Sharkwerks decided that Porsche did a magnificent job of suspension tuning right out of the box on the RS so the only real change to the chassis was in running stock. The factory wheels were replaced with a set of HRE C-21s measuring 8.5 inches wide in front and a full foot wide out back. The amount of grip is breathtaking, quite literally at times. Luckily, the interior is equipped with 996 GT2 seats, which live a tough life holding the driver in place during hard cornering. Supplementing seat support during braking is a set of Schroth six-point belts. They are mounted on a BK harness bar, behind the seats, resembling an artist's sculpture more than a structural piece. We're sure the piece is exceptionally strong, but we're never completely comfortable with anything resembling a futuristic, weight-optimized guillotine perched right behind our necks.

The RS is as close to an air-cooled Porsche you'll find in the current showroom. Fans of the old cars will likely be won over after a few minutes in one of these. This one from Sharkwerks gets even closer with its raucous sound, pure handling and explosive power. The RS takes us back to simpler, more focused Porsches of the past.

In the current lineup, a stock Cayman S, while an incredible car, is not something that rear-engine air-cooled aficionados usually lust after. Lack of a real edge, dulled reflexes and relative lack or power are just a few of the complaints. The real reason they don't like them however may be less obvious. With performance demands for the 911 becoming ever greater, there may come a time where the rear-engine design may become too great a physics challenge, and eventually Porsche may have to adopt the mid-engine layout for its flagship model. Porschephiles cringe at the very thought, but the Cayman my foreshadow future 911s. It wouldn't be unheard of; the GT1 was perhaps the ultimate incarnation 911 and it used its mid-engine layout for maximum efficiency in weight distribution and aerodynamics.

The white Cayman S you see here makes great strides in convincing the non-believers that a mid-engine car may be able to take the place of the venerable rear-engine car. Sharkwerks has turned what can be considered the tame Porsche into something any club racer would happily drive. In conjunction with Evolution Motorsports and Road Sport Supply (RSS), an engine tuning program was put in place to bring it up to more respectable levels. For more power, an IPD plenum was used in conjunction with an EVO V-Flow intake and a factory GT3 throttle body to improve incoming velocity. RSS also supplied a full Cargraphic exhaust to improve things on the back end of the combustion process. An EVO software flash to tie up power and efficiency came next. A Sharkwerks lightweight flywheel and ESR pulley make sure the power gets to the road and give the drivetrain a little more snap.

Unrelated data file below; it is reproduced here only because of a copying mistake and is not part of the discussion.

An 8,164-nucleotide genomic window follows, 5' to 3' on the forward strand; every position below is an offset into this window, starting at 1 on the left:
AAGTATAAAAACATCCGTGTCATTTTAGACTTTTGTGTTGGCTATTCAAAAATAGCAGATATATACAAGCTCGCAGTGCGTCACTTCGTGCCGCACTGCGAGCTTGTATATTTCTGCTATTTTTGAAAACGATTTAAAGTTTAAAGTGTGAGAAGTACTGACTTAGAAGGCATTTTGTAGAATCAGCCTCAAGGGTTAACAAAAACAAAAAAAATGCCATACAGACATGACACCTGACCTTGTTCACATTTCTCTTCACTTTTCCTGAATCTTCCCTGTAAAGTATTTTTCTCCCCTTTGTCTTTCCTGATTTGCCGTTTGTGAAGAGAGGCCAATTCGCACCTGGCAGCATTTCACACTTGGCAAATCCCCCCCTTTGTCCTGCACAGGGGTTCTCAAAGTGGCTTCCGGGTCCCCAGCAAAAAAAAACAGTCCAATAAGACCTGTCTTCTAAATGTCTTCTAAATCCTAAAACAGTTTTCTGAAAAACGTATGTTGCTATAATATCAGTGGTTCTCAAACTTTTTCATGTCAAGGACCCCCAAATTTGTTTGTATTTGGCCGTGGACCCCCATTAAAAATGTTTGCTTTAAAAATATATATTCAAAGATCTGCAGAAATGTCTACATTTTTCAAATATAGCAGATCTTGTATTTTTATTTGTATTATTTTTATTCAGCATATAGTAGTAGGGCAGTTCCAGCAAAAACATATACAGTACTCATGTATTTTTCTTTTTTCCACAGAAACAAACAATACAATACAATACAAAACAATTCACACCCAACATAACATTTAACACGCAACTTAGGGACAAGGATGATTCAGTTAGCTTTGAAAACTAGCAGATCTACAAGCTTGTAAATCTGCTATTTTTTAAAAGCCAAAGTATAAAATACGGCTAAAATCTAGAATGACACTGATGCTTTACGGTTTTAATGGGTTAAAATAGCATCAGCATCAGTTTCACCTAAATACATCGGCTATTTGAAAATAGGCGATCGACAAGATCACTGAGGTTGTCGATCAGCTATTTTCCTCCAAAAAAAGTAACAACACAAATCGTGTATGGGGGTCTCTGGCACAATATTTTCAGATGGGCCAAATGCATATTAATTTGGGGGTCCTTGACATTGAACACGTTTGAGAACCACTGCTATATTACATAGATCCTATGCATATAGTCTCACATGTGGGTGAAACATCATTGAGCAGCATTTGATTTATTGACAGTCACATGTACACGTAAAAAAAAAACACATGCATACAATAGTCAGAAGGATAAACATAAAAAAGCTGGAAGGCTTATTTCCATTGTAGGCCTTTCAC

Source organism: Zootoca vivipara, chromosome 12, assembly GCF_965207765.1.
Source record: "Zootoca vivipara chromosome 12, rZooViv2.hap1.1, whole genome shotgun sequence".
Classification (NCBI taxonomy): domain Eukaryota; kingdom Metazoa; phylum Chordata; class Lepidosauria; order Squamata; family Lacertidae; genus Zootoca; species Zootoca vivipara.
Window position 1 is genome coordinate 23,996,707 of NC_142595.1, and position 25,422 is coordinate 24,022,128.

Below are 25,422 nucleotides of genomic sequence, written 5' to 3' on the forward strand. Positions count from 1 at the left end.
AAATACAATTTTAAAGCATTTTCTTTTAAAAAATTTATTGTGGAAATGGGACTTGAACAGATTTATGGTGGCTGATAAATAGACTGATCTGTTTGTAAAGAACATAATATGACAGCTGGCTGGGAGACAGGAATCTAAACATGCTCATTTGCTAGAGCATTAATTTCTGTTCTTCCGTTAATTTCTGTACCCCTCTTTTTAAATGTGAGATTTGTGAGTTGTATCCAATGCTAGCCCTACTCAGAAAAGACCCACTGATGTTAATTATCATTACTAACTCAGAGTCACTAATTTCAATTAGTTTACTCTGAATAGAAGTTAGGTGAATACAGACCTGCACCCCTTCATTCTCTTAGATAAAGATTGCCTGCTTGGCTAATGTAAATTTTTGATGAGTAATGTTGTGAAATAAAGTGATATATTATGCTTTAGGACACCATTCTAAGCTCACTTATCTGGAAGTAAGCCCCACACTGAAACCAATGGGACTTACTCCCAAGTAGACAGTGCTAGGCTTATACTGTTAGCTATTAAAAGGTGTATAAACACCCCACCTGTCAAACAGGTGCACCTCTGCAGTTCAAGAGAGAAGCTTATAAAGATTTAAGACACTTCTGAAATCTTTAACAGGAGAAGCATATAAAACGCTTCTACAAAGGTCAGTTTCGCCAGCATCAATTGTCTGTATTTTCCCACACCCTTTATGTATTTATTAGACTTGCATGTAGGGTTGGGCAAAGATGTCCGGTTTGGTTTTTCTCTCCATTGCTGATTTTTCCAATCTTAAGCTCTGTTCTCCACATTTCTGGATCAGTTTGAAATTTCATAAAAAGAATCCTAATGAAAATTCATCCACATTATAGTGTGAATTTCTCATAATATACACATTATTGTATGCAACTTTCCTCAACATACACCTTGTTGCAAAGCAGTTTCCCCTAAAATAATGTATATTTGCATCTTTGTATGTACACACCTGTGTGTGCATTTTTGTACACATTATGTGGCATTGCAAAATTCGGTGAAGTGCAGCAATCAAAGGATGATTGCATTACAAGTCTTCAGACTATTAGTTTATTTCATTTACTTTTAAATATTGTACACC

That extra power fully utilizes the chassis modifications. Bilstein PSS9 coilovers, H&R sway bars get the car lower down and flattened out during cornering. Champion RG5 wheels, 18-inch, are wrapped in Toyo R-compound tires and sit on top of a Brembo F50 brake kit.

Driving the Cayman is a very different experience than driving the RS, yet the family genes are still apparent. The Cayman rotates fast and you hear and feel the engine winding out right behind your vertebrae. The cornering forces pull the back of your seat, completely different from a 911, which feels more like sitting in the forward half of a rocket. Even with the big differences in dynamics, the feedback and urgency of the controls are very similar. While the RS feels sharper and more intimate, the Cayman shares the precision and solidity you expect from a Porsche sports car. Rotating the steering wheel results in instantaneous bite. You don't feel the chassis load up and twist as you react. It is rigid and responsive, things future Porsches will hopefully never lose no matter what happens with chassis layouts in the future.

By Michael Febbo
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